Animal Cognition

, Volume 22, Issue 4, pp 597–604 | Cite as

Gesturing towards the future: cognition, big data, and the future of comparative gesture research

  • Erica A. CartmillEmail author
  • Catherine Hobaiter
Part of the following topical collections:
  1. Evolving the study of gesture


The field of ape gesture research has grown significantly in the past two decades, but progress on the question of gesture development has been limited by methodological and terminological disagreements, small sample sizes, and a lack of fine-grained longitudinal data. The main theories of gesture acquisition are often portrayed as mutually exclusive, but only some theories actually detail learning mechanisms, and differences in the level of analysis may help explain some of the apparent disagreements. Gesture research would benefit greatly from the articulation of more testable hypotheses. We propose two hypotheses that follow from dominant theories of gesture acquisition. We urge scholars to collect new data and leverage existing data in ways that maximize the potential for comparison across datasets and articulation with studies of other communicative modalities. Finally, we advocate for a transition away from using intentionality as a marker of the ‘special status’ of gesture, and towards using gesture as a window onto the lives and minds of apes.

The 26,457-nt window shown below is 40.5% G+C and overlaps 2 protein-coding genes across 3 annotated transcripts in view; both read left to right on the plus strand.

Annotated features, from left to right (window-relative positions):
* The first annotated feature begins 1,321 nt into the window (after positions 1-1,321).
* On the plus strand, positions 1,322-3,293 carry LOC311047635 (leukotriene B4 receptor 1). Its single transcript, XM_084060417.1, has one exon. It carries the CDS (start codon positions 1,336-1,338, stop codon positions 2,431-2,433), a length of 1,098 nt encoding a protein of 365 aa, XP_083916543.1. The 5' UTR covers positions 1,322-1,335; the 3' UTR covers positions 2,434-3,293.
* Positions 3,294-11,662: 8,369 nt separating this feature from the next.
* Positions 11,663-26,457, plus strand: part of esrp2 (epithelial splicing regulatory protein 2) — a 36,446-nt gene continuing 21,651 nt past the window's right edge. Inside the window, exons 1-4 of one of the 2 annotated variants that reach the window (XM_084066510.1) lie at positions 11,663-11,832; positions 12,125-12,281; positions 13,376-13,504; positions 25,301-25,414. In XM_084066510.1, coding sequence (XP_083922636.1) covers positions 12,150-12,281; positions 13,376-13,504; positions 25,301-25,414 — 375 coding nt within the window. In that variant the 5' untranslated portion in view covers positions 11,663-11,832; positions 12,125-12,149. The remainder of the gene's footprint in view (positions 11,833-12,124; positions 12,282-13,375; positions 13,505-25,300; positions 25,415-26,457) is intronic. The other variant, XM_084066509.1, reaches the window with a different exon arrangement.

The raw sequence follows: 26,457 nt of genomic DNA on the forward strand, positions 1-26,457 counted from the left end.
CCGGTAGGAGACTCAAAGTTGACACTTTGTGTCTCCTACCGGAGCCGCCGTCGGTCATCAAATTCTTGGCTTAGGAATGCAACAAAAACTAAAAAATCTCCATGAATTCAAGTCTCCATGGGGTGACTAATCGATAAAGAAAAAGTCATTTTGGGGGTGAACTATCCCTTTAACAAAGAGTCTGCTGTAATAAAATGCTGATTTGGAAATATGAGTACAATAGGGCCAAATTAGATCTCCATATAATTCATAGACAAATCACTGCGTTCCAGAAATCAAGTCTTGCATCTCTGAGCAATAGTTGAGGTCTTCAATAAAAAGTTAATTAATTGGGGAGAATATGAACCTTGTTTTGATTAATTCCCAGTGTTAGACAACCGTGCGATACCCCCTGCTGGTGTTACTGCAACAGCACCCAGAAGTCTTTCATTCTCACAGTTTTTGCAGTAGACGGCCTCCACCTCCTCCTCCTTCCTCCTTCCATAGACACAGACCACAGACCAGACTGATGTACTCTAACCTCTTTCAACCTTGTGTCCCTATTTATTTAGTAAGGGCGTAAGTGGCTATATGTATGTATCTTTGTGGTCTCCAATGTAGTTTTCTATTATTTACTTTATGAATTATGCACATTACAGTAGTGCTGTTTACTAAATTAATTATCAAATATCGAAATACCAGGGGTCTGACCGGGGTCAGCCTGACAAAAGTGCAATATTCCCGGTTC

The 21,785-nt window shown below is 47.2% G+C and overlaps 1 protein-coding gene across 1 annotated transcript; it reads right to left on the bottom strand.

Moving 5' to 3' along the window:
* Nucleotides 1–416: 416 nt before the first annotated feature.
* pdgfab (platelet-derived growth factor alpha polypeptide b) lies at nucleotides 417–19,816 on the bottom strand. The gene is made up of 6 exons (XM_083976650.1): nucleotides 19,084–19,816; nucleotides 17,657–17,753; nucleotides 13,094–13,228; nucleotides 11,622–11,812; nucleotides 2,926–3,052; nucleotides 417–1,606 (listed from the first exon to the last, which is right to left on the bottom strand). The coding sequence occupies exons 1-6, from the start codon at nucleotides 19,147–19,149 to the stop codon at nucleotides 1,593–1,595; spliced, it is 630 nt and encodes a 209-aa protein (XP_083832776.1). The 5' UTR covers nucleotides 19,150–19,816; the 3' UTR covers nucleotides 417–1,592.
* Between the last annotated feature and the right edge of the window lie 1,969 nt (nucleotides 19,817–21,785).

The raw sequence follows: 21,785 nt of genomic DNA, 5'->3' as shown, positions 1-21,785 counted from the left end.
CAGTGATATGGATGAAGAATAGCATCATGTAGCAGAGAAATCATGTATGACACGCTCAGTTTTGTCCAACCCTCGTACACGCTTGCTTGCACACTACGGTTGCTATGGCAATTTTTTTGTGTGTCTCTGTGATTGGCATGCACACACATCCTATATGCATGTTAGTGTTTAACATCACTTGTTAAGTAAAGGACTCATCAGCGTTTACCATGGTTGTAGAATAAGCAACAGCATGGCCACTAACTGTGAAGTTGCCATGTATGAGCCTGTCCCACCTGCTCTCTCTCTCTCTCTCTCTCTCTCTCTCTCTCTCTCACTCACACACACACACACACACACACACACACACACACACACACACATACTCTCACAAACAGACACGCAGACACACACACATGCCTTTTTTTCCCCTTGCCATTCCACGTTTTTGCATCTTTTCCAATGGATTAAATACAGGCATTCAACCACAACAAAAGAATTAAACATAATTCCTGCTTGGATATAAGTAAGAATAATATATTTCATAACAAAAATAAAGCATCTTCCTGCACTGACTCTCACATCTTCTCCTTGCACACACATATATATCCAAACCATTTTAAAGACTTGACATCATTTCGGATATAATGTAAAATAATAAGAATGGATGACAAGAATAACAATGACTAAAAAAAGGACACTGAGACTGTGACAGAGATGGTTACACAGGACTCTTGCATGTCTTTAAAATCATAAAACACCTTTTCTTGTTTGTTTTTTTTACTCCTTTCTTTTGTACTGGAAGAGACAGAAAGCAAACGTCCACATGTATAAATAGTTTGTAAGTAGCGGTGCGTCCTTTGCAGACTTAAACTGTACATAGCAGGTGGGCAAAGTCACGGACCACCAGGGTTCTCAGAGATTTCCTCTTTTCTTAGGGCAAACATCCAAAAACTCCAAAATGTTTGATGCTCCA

Gesture Ape Mechanisms Intentionality Origins of mind 



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Copyright information

© Springer-Verlag GmbH Germany, part of Springer Nature 2019

Authors and Affiliations

  1. 1.Department of AnthropologyUniversity of California, Los AngelesLos AngelesUSA
  2. 2.School of Psychology and NeuroscienceUniversity of St AndrewsSt Andrews, ScotlandUK
  3. 3.Budongo Conservation Field StationMasindiUganda

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